Q

How much does it cost?

A

As a rough quid, it would cost the average member who trains regularly, around $2100 to the solo stage.See the cost page

   

Q

Do I have to join a club to try it?

A

When you get a trial lesson, you will get temporary membership of the club. Whether you join the club as a full member depends on how much you enjoyed your flight!
   

Q

Can I buy a flight as a gift?

A

Yes, trial lessons as a gift voucher - you need to contact the club directly on 0409 683 159 See Contact page
   
Q
What weather can you fly in?
A
There are really only three things that will stop flying - rain (although, often if it's just showers you can fly between them), low cloud and strong winds (more than 60kph!).
   
Q
How safe is it?
A
Gliders are also very safe. They have been designed and built to the same standards as normal passenger aircraft, and undergo regular maintenance according to the requirements of the Civil Aviation Safety Authority and the Gliding Federation of Australia. The person who takes you for a flight is fully trained and approved according to rigorous standards, this person will be an instructor with the Gliding Federation of Australia. All aviation sports have some risks, but the training and procedures that are used are designed to minimize these risks.
   
Q
How does a silplane stay up?
A
They use gravity and the flow of air over the wings to advantage, to overcome their own weight. The wings are designed to generate lift at very low speeds. When the lift equals the weight, the glider becomes airborne. It does this by moving through the air at various angles to the airflow, which allow it to climb or cruise.

Modern sailplanes have a top speed of up to 300km/h. When thermalling they will fly as slowly as possible, around 70 to 90km/h. When cruising between thermals they will fly between 100 and 200km/h.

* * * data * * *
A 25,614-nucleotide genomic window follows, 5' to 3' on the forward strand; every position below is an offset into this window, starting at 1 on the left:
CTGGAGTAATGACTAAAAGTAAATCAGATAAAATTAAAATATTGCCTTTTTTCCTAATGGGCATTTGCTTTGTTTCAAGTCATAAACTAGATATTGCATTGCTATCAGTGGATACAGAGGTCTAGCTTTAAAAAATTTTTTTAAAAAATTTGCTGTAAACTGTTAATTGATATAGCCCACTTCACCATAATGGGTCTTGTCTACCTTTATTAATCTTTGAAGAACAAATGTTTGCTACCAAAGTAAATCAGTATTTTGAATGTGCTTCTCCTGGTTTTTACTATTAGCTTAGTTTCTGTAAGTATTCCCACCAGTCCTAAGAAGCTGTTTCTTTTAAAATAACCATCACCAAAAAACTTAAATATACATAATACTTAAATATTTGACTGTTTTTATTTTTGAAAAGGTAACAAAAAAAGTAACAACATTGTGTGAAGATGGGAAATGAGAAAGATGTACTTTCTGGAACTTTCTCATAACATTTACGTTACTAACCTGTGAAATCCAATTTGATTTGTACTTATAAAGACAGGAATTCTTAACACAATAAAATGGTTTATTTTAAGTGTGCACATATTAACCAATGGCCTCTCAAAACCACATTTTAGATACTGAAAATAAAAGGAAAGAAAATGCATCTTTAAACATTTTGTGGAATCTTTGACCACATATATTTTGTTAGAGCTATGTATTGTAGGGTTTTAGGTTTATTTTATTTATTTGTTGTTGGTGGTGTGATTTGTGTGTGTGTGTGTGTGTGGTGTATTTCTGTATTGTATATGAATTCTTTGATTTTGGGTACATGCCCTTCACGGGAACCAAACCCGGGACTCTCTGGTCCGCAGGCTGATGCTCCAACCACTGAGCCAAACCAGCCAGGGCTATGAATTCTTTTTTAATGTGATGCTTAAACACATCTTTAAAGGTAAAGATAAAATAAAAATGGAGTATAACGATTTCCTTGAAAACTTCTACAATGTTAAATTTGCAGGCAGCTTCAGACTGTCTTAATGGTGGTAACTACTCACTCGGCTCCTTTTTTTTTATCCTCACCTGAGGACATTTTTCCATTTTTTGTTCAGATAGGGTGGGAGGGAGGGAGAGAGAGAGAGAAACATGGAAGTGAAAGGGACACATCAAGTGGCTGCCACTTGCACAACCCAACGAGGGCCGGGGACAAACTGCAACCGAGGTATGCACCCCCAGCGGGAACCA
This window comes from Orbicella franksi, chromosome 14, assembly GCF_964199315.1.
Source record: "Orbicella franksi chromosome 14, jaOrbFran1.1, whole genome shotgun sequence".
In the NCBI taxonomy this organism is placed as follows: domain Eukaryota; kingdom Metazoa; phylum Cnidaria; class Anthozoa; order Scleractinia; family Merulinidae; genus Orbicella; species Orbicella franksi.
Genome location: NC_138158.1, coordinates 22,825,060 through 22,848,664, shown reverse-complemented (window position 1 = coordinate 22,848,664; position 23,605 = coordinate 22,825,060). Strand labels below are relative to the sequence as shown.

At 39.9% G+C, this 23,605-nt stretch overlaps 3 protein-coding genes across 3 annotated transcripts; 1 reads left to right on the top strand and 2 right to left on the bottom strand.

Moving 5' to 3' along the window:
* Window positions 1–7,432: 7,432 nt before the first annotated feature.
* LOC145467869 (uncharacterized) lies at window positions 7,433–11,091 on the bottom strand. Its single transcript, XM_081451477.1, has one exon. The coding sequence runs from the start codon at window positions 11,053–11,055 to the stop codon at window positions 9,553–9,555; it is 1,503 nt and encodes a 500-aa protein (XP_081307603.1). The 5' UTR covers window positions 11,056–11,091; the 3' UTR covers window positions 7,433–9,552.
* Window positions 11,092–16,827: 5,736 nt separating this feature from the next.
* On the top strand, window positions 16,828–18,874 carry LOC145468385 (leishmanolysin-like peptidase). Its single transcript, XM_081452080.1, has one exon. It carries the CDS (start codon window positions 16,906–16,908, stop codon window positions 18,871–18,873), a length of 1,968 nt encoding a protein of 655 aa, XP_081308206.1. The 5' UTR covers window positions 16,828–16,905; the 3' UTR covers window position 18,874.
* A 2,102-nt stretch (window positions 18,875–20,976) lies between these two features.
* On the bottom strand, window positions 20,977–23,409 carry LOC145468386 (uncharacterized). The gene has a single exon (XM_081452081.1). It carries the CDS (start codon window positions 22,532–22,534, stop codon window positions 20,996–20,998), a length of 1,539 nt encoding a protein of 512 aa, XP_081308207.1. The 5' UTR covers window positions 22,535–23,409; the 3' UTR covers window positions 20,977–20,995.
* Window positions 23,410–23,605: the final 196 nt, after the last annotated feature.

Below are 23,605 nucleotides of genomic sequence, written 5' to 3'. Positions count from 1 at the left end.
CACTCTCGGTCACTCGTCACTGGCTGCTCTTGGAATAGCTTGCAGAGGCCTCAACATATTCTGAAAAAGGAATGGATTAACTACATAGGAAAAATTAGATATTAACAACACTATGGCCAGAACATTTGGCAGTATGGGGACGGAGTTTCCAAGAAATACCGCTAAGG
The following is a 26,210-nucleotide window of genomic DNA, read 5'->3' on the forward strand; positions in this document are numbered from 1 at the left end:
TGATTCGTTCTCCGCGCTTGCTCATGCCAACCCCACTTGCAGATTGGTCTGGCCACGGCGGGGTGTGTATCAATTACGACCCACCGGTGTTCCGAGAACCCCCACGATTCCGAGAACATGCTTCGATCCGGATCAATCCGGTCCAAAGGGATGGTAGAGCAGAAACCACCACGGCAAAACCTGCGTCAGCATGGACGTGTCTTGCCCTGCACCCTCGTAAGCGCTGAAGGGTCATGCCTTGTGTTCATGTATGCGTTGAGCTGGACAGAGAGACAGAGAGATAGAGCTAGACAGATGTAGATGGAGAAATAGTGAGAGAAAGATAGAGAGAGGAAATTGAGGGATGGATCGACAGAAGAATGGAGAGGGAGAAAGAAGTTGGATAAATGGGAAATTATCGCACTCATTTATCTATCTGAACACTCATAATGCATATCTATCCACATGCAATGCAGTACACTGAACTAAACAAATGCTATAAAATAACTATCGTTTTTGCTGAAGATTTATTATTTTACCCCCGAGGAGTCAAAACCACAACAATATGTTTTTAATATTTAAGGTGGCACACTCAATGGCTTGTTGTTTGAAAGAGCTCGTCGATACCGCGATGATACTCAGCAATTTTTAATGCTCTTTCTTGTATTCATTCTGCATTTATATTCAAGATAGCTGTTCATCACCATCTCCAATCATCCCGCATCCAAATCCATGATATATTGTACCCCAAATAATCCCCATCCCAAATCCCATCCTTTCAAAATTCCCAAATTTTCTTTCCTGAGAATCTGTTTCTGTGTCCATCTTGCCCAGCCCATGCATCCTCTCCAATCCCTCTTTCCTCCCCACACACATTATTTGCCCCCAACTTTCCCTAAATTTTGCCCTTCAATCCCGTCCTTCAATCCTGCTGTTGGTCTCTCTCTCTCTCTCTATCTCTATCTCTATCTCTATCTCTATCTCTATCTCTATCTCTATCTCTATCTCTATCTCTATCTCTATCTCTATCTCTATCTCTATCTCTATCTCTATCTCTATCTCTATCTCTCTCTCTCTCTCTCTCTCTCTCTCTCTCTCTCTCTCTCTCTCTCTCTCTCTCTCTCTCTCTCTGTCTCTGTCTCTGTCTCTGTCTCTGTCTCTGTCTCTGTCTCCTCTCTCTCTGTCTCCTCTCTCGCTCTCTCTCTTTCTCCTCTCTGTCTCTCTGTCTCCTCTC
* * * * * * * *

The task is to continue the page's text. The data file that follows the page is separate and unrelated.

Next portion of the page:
On a day with very strong up-currents, gliders on cross-country tasks will carry perhaps 100 litres of water in tanks within the wings. This ballast improves performance in a glide, and will be jettisoned if conditions weaken, or prior to landing.

   
Q
How high can you go?
A
On a typical flight, you may get a launch to 2000 feet, and may get as high as 10,000 feet. However, the world height record (done in the USA) is as high as 50,000 feet!
   
Q
How far can you go?
A
This depends very much on weather and the glider performance. If the weather is not favorable, you won't go anywhere - you are restricted to the performance of the glider. A typical "glide ratio" of a glider is about 35:1 which means that for every foot of height they have, they can glide in a straight line for 35 feet. From 2000 feet, if you were to go in a straight line, you could go a little over 25 km's! If the weather is good, then you can use forms of "lift" (see soaring section) to gain more height so that you can go further. The record in Australia is just over 1,100 kilometers.
   
Q
How fast do you fly?
A
Typically you fly around between 50 and 70 knots but gliders can go up to about 150 knots (173mph). On a cross country flight, where you have to stop and circle in thermals to gain height and glide between, average speeds of 70-90kph are normal.
   
Q
How many can fit in a glider?
A
There are two-seat gliders (which are used for instruction) and there are single-seat gliders (which you only move onto once you are good enough to fly solo!).
   
Q
Can you take them apart?
A
Yes. Many gliders live in trailers, and are very simply put together - often in only 10-15 minutes. The wings are normally held together by a very strong "main pin", and can be taken off by two people.
   

 

Gliding is many different things to many different people. For some, it is just a casual hobby, and a way to meet new people. For others, it is an inexpensive way to get airborne. For many, it is even the cutting edge sport of either racing or aerobatics. For all, though, it is a silent and graceful way of flying without an engine. Of course, without an engine, you may wonder how you get airborne, and how you stay up. Read on! You may have more questions, in which case please go to soaring